Exploring the (sub)cultural dynamics of gay, bisexual and queer male drug use in cyberspace

  • Brian Jay Frederick

Student thesis: Doctoral Thesis


In 2015, Peccadillo Pictures released the movie ‘Chemsex’, an 80-minute documentary about the experiences of gay, bisexual and queer male (GBQM) drug users in London—men whose lives have been impacted by chemsex, that is, the mixing of illicit drugs such as crystal methamphetamine, gamma-Hydroxybutyric acid (GHB), gamma-butyrolactone (GBL) and mephedrone with ‘risky’ sex. The film has been described by the media as painting a bleak portrait of a ‘subculture on the edge’—one that is fuelled by both the heteronormative marginalization of GBQM and the popularity of online and mobile-based GBQM social networks. The release of ‘Chemsex’ was prompted by research that reveals increases in GBQM drug use—not only in London, but among GBQM in many gay ghettos throughout the world. Most of these studies emerge from disciplines outside criminology—for example, behavioural health, epidemiology and public health. These studies also describe GBQM drug users as existing within a subculture. Moreover, these studies also link GBQM drug use to external marginalization and or stigma related to sexual identity or HIV-seropositivity. Yet, rarely are the cultural dynamics of GBQM drug use fully explored. Neither do these studies address the fact that drug use—in most jurisdictions—is a crime.

Cultural criminologists argue that crime, deviance and transgression are part of an ongoing process that is interwoven with the dynamics of culture and all of its attendant meanings. This thesis explores the cultural dynamics that may shape the meanings that underlie GBQM drug use— in particular, drug use that is facilitated and or expressed through cyberspace. This thesis conceptualizes the cultural dynamics of GBQM drug using three tenets that are central to cultural criminological inquiries: that crime and deviance and transgression are often related to marginalization and oppression; that these phenomena are often subcultural in nature; and, that subcultures cannot be studied apart from their mediated representations.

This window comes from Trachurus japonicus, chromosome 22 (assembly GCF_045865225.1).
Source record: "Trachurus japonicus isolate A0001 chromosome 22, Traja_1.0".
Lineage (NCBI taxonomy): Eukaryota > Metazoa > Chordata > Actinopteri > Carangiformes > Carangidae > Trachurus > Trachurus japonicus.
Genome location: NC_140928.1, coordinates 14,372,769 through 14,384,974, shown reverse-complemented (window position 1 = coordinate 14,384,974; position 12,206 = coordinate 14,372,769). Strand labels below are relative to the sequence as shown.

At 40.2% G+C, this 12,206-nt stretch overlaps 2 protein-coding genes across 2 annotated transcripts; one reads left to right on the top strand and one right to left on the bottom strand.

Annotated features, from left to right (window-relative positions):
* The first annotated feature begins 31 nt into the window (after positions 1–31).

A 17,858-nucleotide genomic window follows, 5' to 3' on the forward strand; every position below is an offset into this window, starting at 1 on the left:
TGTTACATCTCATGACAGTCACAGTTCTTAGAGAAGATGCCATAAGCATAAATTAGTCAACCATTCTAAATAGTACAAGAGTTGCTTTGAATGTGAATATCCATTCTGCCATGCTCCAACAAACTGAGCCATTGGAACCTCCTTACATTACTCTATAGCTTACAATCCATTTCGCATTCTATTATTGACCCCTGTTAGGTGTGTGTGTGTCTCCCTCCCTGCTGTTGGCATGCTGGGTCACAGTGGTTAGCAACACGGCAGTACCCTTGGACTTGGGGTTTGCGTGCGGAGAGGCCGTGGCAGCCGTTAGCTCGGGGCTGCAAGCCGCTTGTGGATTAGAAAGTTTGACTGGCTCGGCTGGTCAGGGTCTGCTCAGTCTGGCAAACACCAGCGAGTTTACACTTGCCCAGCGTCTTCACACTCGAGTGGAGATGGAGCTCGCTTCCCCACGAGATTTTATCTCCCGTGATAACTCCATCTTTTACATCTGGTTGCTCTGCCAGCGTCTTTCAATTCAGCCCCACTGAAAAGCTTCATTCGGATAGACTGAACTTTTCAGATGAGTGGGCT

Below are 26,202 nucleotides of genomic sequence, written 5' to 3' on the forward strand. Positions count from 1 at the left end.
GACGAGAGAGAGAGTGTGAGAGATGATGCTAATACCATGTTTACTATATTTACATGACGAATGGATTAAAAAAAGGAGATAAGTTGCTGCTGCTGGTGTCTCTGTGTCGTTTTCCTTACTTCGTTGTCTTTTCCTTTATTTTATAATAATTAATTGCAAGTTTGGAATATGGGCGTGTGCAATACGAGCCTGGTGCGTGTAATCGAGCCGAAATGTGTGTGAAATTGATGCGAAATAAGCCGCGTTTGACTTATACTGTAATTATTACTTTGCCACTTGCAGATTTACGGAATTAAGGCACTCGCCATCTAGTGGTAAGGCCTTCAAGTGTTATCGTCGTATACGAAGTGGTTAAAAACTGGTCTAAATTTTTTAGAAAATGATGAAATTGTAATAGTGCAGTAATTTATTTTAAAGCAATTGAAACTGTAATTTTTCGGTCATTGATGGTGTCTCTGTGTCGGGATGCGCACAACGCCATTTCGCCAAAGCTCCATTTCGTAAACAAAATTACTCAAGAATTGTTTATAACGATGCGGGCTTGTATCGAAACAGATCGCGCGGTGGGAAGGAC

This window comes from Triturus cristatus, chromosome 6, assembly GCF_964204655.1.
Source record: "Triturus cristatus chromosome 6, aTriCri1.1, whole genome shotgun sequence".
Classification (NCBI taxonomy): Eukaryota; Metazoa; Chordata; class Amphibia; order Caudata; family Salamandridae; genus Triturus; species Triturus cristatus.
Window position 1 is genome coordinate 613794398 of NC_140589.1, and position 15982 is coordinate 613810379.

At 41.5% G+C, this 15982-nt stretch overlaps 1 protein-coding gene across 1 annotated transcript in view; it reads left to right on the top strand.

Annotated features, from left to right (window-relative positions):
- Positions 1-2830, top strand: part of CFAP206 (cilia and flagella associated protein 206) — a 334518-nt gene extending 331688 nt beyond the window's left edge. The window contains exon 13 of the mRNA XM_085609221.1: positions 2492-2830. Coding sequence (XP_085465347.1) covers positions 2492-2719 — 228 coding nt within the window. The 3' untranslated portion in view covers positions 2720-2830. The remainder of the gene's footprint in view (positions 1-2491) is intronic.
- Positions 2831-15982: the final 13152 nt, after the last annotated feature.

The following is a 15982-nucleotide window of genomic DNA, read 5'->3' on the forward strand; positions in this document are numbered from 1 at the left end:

Complementing this framework is a research design that employs virtual ethnography, instant ethnography, ethnographic content analysis and visual content analysis. Critical discourse analysis is also employed in an effort to analyse the underlying power differentials that are present in the mediated representations of GBQM drug use. Using these methods, I was able to participate in the activities and understandings of GBQM drug users who were situated in cyberspace. Using the theoretical framework that was constructed, I was then able to analyse and draw conclusions as to the cultural dynamics that underlie their activities, behaviours, language, norms, rituals and values.
Date of Award18 Nov 2016
Original languageEnglish
Awarding Institution
  • University of Kent
  • University of Hamburg
SupervisorMarian Duggan (Supervisor) & Susanne Krasmann (Supervisor)


  • Cultural Criminology
  • Queer Criminology
  • LGBT Studies
  • Drugs
  • Social Media

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